Read the latest insights from Architecture 2030 as we align the architectural, planning, and building community and political leaders around the urgency to achieve a 50-65% reduction in CO2 emissions from the built environment by 2030 and zero CO2 emissions by 2040.
Architecture 2030 is calling on all architects, engineers, planners, and individuals involved in the building sector worldwide to design all new projects, renovations, landscapes, cityscapes, and infrastructure to be zero carbon starting now.
According to the IPCC’s sixth assessment report, as of January 1, 2020, the remaining global carbon budget for a good probability (67% chance or better) of avoiding more than 1.5°C warming is 340-400 Gt CO2 (AR6 budget).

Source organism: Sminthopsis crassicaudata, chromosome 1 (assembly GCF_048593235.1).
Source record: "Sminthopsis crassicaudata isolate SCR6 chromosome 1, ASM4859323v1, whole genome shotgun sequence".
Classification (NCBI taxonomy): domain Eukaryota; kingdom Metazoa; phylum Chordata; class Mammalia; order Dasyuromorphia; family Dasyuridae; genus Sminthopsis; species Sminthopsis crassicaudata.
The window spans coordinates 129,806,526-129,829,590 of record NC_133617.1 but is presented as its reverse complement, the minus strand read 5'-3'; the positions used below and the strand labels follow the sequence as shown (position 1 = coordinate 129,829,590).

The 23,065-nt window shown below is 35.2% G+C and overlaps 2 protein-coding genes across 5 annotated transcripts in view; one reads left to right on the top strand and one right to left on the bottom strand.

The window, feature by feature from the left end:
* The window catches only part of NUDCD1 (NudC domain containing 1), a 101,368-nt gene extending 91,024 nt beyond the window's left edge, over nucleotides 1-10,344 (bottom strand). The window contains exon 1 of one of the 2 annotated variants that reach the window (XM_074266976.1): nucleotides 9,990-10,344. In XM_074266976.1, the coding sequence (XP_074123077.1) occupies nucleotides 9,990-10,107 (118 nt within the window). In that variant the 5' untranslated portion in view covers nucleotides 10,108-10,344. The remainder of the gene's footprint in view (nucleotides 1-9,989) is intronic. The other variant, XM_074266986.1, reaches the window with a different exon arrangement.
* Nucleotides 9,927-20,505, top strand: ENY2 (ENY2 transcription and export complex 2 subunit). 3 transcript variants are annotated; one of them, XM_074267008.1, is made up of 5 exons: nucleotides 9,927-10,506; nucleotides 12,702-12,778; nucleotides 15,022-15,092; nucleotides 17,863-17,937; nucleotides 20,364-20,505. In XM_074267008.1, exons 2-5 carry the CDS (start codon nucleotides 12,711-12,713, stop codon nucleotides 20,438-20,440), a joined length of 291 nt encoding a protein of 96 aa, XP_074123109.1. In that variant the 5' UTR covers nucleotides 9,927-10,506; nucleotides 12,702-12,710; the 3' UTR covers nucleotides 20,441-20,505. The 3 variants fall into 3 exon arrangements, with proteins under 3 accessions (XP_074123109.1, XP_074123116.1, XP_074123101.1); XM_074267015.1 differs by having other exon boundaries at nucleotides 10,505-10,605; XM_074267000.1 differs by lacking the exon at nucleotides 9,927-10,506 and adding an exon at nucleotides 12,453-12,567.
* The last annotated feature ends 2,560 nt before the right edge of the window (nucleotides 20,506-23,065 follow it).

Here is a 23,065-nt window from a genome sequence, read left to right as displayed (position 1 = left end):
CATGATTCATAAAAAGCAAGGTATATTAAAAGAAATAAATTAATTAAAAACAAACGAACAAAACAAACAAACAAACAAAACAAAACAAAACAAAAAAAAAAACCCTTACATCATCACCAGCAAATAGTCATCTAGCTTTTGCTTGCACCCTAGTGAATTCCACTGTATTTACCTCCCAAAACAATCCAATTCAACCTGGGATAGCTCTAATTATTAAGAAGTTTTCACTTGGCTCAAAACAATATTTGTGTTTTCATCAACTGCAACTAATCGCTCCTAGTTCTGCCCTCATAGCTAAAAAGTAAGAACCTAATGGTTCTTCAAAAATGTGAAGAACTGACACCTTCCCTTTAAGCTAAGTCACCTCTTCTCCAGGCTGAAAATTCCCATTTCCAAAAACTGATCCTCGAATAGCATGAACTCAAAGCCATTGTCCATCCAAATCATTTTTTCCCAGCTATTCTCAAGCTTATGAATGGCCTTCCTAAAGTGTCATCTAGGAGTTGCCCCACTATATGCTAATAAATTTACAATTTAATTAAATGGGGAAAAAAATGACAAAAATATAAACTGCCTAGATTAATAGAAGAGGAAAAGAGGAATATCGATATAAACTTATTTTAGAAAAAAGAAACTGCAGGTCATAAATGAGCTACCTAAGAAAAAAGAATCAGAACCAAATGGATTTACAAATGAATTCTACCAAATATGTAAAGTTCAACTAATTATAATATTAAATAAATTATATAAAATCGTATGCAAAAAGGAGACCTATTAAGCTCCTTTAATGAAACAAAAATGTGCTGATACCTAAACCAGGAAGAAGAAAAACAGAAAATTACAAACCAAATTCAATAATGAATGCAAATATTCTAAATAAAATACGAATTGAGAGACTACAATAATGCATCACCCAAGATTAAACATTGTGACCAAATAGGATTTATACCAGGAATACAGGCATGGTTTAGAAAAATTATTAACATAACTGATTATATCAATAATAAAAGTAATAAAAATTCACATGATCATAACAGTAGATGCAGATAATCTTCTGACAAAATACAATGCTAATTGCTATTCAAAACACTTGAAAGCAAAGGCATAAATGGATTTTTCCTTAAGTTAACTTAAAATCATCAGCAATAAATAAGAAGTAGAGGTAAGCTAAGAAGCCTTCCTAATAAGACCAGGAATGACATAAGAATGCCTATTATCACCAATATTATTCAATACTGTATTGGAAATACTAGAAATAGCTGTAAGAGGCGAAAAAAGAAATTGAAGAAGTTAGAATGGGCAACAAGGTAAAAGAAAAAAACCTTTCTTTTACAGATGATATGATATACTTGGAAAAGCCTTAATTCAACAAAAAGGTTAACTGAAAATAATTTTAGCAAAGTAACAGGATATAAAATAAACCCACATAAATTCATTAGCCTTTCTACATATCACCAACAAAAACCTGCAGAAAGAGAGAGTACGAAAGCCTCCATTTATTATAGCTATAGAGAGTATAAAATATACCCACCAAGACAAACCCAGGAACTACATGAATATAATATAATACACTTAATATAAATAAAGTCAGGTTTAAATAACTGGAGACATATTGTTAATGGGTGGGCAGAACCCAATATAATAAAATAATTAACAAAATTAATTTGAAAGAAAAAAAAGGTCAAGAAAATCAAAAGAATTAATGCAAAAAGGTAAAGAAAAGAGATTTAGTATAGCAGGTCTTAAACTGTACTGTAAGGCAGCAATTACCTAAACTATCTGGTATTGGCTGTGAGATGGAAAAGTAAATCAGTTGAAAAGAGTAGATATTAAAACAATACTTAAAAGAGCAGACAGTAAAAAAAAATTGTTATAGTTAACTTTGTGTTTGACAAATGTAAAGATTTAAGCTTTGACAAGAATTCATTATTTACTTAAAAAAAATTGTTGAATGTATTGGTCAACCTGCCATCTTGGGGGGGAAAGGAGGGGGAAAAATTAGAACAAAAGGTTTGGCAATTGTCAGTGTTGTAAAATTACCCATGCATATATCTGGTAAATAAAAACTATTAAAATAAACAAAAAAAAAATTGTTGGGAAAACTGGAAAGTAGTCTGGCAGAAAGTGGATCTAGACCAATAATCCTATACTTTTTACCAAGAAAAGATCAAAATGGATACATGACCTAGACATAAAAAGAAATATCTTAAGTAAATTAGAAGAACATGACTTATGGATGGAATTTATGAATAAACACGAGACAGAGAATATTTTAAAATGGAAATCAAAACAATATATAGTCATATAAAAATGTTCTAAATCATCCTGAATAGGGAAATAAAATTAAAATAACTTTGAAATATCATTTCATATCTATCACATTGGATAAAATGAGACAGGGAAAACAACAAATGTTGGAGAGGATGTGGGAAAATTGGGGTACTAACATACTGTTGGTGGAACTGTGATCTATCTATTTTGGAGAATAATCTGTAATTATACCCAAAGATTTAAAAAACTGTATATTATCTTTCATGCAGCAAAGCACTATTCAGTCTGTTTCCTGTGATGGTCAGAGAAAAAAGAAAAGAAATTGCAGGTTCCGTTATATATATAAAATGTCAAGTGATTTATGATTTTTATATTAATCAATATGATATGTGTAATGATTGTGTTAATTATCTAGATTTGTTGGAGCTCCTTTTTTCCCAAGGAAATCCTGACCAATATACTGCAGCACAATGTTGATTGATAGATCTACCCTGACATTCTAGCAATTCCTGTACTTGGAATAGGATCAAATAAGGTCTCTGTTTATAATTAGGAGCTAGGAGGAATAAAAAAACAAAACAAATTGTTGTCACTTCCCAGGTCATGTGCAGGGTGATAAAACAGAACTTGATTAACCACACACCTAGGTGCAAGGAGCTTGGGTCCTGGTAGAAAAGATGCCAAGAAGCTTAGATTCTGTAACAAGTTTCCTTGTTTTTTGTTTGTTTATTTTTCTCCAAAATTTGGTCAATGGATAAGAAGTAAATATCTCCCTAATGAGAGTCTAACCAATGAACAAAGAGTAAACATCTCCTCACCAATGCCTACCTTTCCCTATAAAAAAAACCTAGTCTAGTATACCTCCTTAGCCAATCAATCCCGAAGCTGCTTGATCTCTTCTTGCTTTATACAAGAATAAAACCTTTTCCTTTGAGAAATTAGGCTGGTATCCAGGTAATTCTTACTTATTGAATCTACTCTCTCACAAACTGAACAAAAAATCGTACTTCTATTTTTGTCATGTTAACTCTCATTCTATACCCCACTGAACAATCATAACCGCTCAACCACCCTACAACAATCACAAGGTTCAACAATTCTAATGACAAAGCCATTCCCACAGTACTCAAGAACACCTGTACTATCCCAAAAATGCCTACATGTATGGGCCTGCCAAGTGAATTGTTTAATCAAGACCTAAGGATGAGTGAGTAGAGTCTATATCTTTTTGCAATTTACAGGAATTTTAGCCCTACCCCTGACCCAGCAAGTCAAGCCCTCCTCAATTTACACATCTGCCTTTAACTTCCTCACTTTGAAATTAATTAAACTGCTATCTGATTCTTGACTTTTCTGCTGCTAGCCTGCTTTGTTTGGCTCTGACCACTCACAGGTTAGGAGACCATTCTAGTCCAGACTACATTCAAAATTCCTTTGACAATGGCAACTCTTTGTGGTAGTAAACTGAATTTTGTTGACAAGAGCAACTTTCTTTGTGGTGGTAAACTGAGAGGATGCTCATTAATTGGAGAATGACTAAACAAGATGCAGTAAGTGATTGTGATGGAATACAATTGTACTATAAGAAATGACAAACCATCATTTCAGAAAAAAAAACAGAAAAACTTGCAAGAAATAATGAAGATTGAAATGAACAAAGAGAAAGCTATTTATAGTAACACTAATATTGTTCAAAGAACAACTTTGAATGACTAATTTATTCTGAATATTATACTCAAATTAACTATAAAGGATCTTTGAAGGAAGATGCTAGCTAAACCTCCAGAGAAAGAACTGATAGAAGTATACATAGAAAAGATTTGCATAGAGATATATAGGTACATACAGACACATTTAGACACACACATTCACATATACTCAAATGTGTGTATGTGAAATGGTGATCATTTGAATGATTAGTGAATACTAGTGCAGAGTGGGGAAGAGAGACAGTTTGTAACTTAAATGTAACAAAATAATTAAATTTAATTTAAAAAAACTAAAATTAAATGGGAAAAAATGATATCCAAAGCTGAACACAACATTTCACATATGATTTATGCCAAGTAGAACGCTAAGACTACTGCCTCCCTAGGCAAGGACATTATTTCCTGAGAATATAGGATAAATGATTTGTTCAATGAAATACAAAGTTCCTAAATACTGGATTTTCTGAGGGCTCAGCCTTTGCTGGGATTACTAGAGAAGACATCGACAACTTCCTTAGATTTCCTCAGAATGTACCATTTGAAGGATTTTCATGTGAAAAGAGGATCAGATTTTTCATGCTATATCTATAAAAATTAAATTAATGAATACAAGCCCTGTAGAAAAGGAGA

The U.S. building sector has not increased its energy consumption since 2005 even though we have added over 50 billion square feet (4.7 billion square metres) to our building stock, and today CO2 emissions in the entire sector continue to decline and are down 30% from 2005 levels.
As the leader of the international entity tasked with supporting the global response to the threat of climate change, Architecture 2030 calls on the UNFCCC Secretariat to provide updated accurate targets on its websites and in its communications of the emissions reductions and timelines necessary to achieve the 1.5˚C global warming threshold.
In the U.S., economic growth and building construction have decoupled from building sector energy use and CO2 emissions – an unprecedented achievement in modern U.S. history. This decoupling appears to be actualizing globally as well.